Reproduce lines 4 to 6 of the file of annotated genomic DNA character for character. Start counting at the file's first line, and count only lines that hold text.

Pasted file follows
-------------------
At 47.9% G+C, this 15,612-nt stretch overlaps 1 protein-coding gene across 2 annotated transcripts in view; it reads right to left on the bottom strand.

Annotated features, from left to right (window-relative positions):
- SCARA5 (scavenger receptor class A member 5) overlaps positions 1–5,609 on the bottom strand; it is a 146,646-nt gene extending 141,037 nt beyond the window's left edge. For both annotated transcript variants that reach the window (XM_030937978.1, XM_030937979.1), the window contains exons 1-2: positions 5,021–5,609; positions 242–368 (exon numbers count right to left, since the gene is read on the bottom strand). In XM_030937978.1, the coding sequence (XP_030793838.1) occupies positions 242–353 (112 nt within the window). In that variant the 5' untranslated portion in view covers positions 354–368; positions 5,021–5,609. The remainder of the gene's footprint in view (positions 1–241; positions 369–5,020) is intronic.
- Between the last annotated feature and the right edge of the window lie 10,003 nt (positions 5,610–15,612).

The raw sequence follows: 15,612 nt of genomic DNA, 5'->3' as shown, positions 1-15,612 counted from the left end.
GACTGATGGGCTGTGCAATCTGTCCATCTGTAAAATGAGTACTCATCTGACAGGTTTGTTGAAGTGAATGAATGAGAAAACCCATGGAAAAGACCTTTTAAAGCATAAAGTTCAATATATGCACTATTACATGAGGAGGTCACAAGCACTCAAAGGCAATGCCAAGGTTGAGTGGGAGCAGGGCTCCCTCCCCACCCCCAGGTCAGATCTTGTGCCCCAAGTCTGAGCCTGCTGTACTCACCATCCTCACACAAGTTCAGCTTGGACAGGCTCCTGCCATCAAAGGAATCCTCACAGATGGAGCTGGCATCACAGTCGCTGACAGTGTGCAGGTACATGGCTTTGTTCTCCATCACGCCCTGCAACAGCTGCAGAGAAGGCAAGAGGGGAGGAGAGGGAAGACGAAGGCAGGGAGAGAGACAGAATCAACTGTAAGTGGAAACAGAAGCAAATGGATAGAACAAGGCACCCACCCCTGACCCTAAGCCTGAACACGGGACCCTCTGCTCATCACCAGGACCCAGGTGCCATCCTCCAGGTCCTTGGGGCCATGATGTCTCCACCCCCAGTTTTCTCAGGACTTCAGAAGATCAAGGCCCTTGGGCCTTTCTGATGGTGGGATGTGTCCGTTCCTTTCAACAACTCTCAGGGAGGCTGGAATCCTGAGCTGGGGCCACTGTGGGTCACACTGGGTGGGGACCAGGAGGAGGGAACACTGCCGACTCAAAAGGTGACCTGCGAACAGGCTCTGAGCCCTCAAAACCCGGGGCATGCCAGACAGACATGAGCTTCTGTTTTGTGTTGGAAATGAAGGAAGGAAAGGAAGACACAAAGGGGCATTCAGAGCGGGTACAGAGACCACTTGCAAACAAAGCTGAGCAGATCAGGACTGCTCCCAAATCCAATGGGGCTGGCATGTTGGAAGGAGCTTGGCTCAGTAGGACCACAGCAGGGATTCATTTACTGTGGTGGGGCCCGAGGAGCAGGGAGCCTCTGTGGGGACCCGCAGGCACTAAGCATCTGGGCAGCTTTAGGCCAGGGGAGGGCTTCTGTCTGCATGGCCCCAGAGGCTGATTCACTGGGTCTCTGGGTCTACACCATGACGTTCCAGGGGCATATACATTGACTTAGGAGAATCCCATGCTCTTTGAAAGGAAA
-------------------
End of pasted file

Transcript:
- Between the last annotated feature and the right edge of the window lie 10,003 nt (positions 5,610–15,612).

The raw sequence follows: 15,612 nt of genomic DNA, 5'->3' as shown, positions 1-15,612 counted from the left end.
GACTGATGGGCTGTGCAATCTGTCCATCTGTAAAATGAGTACTCATCTGACAGGTTTGTTGAAGTGAATGAATGAGAAAACCCATGGAAAAGACCTTTTAAAGCATAAAGTTCAATATATGCACTATTACATGAGGAGGTCACAAGCACTCAAAGGCAATGCCAAGGTTGAGTGGGAGCAGGGCTCCCTCCCCACCCCCAGGTCAGATCTTGTGCCCCAAGTCTGAGCCTGCTGTACTCACCATCCTCACACAAGTTCAGCTTGGACAGGCTCCTGCCATCAAAGGAATCCTCACAGATGGAGCTGGCATCACAGTCGCTGACAGTGTGCAGGTACATGGCTTTGTTCTCCATCACGCCCTGCAACAGCTGCAGAGAAGGCAAGAGGGGAGGAGAGGGAAGACGAAGGCAGGGAGAGAGACAGAATCAACTGTAAGTGGAAACAGAAGCAAATGGATAGAACAAGGCACCCACCCCTGACCCTAAGCCTGAACACGGGACCCTCTGCTCATCACCAGGACCCAGGTGCCATCCTCCAGGTCCTTGGGGCCATGATGTCTCCACCCCCAGTTTTCTCAGGACTTCAGAAGATCAAGGCCCTTGGGCCTTTCTGATGGTGGGATGTGTCCGTTCCTTTCAACAACTCTCAGGGAGGCTGGAATCCTGAGCTGGGGCCACTGTGGGTCACACTGGGTGGGGACCAGGAGGAGGGAACACTGCCGACTCAAAAGGTGACCTGCGAACAGGCTCTGAGCCCTCAAAACCCGGGGCATGCCAGACAGACATGAGCTTCTGTTTTGTGTTGGAAATGAAGGAAGGAAAGGAAGACACAAAGGGGCATTCAGAGCGGGTACAGAGACCACTTGCAAACAAAGCTGAGCAGATCAGGACTGCTCCCAAATCCAATGGGGCTGGCATGTTGGAAGGAGCTTGGCTCAGTAGGACCACAGCAGGGATTCATTTACTGTGGTGGGGCCCGAGGAGCAGGGAGCCTCTGTGGGGACCCGCAGGCACTAAGCATCTGGGCAGCTTTAGGCCAGGGGAGGGCTTCTGTCTGCATGGCCCCAGAGGCTGATTCACTGGGTCTCTGGGTCTACACCATGACGTTCCAGGGGCATATACATTGACTTAGGAGAATCCCATGCTCTTTGAAAGGAAA